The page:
By Sarah Oughton
Before mid-morning it is already hot in Tin Akoff and Mohamed Ingouda, 46, stands patiently in line waiting for his Burkinabe Red Cross food voucher.
“We are all suffering due to the bad rain and bad harvest,” says Mohamed, who is an agro-pastoralist. “I have 11 children to feed and, of course, I have a problem to find food.”
In February, the Red Cross distributed food vouchers to 5,500 people in Oudalan province in the Sahel region of Burkina Faso, which has been badly affected by drought. But with 1.6 million people in Burkina Faso alone facing a food crisis, and more than 14 million people affected across the Sahel, there is an urgent need to scale up the response.
Failed crops, rising food prices and the underlying issue of poverty mean thousands of agro-pastoralist families can’t afford to buy food available in the market. In October 2011, the Burkinabe Government reported the price of maize had increased by 35 per cent compared to 2010.
Those who have livestock are having to sell them at lower than usual prices, in order to buy their staple foods, knowing they still have difficult months ahead of them until their next harvest, around October.
Families without livestock assets are turning to more extreme coping mechanisms, such as: searching for wild food; reducing the number of meals they eat; depending on friends and extended family; sending girls to the city to work as domestic help and men leaving to look for employment in the Ivory Coast.
In 1974, Mohamed moved to the Ivory Coast where he had a job as a fishmonger, but in 2007 he lost his job and went home to Tin Akoff. As an agro-pastoralist, like everyone else in the Sahel region where he lives, Mohamed now survives by growing his own food, mainly millet and sorghum, and tending livestock.
“People are not realising how bad it is,” Mohamed says. “But sometimes we spend a day without eating at all. Also, there’s no pasture for the lambs and they are not in a good state. We have to sell our lambs to buy some rice or millet, but the price we can sell them for is going down and the price of grains is going up.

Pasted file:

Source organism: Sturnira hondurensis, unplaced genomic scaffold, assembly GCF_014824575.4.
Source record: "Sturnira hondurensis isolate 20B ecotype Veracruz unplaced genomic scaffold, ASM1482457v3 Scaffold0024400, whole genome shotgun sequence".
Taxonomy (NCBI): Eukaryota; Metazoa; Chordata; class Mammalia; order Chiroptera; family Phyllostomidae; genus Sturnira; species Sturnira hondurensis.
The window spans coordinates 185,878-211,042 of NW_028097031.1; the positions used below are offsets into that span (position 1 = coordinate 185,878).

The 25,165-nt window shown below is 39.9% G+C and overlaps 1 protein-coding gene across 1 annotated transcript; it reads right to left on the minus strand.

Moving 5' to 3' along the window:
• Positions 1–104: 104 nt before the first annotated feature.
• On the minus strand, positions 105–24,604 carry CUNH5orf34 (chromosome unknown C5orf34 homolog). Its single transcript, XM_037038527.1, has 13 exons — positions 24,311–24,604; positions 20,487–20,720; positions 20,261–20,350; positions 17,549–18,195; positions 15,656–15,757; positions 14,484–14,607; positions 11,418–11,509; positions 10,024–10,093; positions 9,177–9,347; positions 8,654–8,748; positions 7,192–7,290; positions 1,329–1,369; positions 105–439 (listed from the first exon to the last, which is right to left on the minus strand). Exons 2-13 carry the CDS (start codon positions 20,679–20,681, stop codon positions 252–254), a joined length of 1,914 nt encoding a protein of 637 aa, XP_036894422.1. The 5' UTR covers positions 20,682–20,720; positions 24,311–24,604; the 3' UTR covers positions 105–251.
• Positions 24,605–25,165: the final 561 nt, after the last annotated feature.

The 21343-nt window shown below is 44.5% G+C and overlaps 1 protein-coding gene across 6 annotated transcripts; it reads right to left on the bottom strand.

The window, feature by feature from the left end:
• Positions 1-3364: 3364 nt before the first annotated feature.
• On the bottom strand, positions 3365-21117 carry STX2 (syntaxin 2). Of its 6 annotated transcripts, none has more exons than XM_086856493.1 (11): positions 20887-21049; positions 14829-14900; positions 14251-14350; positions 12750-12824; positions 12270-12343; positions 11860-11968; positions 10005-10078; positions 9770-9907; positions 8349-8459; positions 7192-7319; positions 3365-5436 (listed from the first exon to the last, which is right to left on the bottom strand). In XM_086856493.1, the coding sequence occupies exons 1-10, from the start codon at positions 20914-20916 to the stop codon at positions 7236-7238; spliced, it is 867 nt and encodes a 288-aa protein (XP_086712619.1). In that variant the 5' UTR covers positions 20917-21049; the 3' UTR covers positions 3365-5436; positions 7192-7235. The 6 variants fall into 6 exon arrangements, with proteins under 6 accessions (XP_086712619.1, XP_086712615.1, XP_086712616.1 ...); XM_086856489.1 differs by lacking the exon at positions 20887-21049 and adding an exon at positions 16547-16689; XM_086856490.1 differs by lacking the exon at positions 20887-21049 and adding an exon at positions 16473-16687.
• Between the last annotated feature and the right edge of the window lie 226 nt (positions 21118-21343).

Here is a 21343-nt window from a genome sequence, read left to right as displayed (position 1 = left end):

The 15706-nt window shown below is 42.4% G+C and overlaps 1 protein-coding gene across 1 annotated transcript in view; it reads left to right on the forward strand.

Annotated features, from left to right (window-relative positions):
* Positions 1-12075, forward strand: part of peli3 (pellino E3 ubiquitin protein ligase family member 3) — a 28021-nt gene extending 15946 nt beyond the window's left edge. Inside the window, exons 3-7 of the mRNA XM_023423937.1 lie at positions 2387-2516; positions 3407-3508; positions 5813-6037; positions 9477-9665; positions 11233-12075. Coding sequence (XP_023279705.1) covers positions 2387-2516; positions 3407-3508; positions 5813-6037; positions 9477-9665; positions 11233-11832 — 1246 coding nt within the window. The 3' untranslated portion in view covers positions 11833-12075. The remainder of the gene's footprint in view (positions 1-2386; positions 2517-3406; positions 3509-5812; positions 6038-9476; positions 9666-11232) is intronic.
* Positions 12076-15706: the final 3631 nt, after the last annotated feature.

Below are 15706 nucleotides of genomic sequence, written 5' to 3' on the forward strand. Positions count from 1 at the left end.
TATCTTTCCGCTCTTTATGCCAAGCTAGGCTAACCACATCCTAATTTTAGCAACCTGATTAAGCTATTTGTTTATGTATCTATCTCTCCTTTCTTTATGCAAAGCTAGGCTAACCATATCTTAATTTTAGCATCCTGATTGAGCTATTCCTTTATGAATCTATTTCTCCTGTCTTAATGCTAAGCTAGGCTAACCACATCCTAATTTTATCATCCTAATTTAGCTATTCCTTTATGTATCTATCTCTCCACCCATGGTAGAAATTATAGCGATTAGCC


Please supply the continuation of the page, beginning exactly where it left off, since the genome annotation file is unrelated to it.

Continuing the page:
“I’ve had to sell 15 lambs over the last seven months. I have never experienced it like this before. Last year one bag of millet cost 12,000 CFA francs and now it is double around 27,000 CFA. We don’t have enough money to buy millet to last us until the next harvest and we don’t have stocks of food, we are really suffering.”
The Red Cross food vouchers enabled families to buy basic foods at local shops in their villages to meet immediate needs without having to sell off more assets.
Jacqueline Frize, food security delegate for the International Federation of Red Cross and Red Crescent Societies, says: “The vouchers gave families the flexibility to buy the equivalent of one month’s food in either small instalments or in bulk, according to individual household preference.
“In most cases, vouchers are preferable to distributing food parcels as they have the extra benefit of stimulating local markets and ensuring food availability throughout the lean season. For example, if a trader knows the local people can’t afford to buy food in the market, they’ll take their produce elsewhere.”
Mohamed says: “Already, we are only eating once instead of three times a day and this has been going on for seven months.”
Despite his situation Mohamed has a generous smile. As he picks up his food voucher and heads off to the local store, he says: “This will help us survive for some weeks. After that, I don’t know what the future will be, but I must keep my family together.”